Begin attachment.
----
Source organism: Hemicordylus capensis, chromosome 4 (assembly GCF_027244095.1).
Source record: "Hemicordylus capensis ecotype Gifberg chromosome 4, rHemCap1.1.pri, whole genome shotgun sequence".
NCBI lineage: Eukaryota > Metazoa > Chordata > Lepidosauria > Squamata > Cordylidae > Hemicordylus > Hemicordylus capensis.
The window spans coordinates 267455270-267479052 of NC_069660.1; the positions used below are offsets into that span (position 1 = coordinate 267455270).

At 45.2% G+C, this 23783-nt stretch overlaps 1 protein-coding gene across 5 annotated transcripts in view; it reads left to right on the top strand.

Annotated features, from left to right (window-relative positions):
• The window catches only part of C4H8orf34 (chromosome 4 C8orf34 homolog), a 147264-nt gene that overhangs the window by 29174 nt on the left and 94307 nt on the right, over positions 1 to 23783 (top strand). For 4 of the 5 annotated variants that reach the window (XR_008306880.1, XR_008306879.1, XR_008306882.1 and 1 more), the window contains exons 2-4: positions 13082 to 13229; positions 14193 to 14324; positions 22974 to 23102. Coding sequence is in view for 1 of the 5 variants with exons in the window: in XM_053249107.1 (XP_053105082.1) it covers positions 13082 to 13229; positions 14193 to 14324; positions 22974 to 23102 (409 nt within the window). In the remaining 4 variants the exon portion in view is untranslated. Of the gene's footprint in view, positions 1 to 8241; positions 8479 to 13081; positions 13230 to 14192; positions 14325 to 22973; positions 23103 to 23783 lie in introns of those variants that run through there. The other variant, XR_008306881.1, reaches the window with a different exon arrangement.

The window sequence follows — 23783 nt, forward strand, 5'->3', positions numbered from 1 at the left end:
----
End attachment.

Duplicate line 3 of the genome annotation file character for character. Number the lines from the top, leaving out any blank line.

NCBI lineage: Eukaryota > Metazoa > Chordata > Lepidosauria > Squamata > Cordylidae > Hemicordylus > Hemicordylus capensis.